I was concerned that the heavier, thicker signatures would make the Coptic binding less stable – a problem I encountered when I tried the same experiment a couple of years ago. But I think my Coptic stitching technique has improved sufficiently that it wasn’t a problem this time. I doubt that I could push it to five sheets per signature, though – the fore edge (parallel to the spine) is already pretty ragged (and my bookbinding process is lengthy enough; I won’t trim the edges!). I think four sheets per signature is an acceptable tradeoff: 96 pages instead of my usual 72 per book; each signature sturdy enough to use on its own; the book is still securely bound.

Sketching in my red Field Notes has renewed my interest
in giving toned paper a try.
In other bookbinding news: I’ve been having so much fun using little red Field Notes in the same way as toned paper would be used – black ink and white ink or pencil for shadows and highlights – that I decided to try using tan toned paper in my full-size sketchbook. At first I thought I’d stitch a whole signature of tan paper to use as determined by whim, but then I’d have to always carry two signatures (one regular, one toned). Instead, in the batch of signatures I just stitched up, I included one sheet of tan paper per signature. I can skip the page if I don’t feel like using toned paper when it comes up, but having it there will remind me to try it.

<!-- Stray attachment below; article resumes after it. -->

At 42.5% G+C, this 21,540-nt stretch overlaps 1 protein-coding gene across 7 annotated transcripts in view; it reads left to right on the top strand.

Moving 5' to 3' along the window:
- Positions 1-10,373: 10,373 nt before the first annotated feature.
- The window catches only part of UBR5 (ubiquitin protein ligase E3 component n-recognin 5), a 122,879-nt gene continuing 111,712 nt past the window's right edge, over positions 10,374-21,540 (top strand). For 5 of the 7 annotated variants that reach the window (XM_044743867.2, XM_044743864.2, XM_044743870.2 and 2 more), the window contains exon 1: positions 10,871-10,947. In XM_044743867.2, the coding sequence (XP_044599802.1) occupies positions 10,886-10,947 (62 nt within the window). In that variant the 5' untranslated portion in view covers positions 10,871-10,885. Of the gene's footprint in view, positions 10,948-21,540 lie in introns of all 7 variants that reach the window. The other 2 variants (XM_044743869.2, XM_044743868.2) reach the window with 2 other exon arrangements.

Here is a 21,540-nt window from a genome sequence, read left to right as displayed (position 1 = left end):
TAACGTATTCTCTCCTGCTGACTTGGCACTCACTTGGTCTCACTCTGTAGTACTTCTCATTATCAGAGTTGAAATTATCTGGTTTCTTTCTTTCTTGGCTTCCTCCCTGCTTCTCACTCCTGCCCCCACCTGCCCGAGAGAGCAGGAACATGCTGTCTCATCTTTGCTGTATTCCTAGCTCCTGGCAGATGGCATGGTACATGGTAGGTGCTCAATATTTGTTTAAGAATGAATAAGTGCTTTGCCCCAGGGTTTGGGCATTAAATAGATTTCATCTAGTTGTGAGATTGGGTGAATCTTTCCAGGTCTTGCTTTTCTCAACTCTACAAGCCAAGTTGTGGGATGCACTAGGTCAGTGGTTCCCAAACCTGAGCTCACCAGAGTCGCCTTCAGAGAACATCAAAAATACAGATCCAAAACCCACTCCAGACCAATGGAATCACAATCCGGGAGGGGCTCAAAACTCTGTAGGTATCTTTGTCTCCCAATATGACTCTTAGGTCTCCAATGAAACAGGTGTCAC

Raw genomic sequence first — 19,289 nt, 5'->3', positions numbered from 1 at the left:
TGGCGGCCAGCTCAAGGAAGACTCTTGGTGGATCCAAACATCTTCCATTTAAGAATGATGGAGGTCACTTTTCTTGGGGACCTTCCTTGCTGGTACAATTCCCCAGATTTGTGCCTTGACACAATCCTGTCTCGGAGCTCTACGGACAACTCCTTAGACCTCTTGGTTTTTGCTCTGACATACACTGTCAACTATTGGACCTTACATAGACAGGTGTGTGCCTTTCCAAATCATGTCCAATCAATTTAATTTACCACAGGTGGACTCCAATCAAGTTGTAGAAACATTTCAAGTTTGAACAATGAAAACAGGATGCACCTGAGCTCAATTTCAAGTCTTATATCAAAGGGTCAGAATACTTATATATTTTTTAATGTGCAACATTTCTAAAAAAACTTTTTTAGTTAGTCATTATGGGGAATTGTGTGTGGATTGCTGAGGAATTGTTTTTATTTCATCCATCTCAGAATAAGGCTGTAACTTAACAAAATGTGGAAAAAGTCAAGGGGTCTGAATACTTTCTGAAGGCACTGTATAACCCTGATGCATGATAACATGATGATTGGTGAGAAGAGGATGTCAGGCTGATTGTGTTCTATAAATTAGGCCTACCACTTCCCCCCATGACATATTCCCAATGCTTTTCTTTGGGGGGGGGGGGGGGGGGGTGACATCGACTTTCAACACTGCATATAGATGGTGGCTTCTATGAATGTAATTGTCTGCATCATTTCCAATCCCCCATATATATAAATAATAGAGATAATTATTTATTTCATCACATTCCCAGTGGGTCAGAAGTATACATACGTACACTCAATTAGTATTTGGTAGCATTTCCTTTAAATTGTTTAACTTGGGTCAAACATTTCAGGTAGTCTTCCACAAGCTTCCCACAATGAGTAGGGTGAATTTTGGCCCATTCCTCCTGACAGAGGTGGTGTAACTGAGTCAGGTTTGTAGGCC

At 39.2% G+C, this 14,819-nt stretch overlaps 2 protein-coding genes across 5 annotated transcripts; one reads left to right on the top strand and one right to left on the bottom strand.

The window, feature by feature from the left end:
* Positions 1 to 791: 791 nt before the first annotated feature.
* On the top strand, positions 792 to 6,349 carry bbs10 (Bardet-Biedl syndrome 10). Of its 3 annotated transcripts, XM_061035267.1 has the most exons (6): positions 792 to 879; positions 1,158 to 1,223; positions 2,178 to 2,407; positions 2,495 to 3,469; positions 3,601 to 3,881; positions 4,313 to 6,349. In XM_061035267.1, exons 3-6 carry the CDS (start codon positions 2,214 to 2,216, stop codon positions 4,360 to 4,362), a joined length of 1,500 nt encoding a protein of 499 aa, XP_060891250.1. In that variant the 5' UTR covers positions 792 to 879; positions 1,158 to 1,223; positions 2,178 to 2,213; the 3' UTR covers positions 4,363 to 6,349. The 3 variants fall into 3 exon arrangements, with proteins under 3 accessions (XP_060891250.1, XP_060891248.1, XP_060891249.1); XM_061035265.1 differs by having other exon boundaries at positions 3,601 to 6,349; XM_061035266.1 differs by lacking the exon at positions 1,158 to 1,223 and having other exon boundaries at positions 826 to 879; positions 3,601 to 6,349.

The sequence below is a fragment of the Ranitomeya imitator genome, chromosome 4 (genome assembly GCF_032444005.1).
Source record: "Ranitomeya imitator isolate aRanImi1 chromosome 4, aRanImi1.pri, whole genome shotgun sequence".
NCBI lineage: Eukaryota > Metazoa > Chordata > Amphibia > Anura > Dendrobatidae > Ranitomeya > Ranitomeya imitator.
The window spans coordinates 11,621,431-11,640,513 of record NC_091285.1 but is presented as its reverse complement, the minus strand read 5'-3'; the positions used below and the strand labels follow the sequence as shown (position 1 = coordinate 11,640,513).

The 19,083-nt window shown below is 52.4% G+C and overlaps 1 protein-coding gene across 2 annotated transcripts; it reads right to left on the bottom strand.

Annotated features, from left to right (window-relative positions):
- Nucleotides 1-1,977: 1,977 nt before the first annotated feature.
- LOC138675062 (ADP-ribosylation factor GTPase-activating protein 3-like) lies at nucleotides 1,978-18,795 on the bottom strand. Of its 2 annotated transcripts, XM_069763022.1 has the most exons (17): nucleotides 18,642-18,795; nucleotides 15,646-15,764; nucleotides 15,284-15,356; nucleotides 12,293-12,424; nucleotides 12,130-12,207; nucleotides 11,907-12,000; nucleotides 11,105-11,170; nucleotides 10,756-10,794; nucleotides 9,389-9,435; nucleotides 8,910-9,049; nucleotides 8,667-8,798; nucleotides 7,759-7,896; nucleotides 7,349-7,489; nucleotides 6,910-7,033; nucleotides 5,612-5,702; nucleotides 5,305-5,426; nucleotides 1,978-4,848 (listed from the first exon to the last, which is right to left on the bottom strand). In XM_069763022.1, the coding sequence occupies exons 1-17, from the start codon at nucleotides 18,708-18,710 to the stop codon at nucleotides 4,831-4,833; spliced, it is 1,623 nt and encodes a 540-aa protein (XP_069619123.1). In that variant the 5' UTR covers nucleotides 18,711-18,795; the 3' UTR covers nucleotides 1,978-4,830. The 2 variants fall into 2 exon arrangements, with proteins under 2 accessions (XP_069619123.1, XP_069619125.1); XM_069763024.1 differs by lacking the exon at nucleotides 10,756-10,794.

For the past several sketchbooks, I’d been feeling a bit belabored by my own bookbinding process. I enjoy it, and I want it to remain enjoyable and not become a chore. (I can tell when it’s feeling like a chore: I start fantasizing about finding the ideal store-bought sketchbook again.) But the versatility of being able to use any kind of paper I want, even occasional toned pages, without hauling multiple sketchbooks, is one of the primary benefits of binding my own. It gives me pure joy when I rediscover such a benefit. I felt that same spark of joy last year when I had the need for a single sheet of dark paper, and I was able to simply bind it in along with the regular signatures.

I was thinking about all of this as I stitched my April – May sketchbook, and it gave me renewed enthusiasm for bookbinding. 

Saturday, May 21, 2016


Sometimes the sketch I like best is the one I wasn’t even aiming for.

5/21/16 brush pen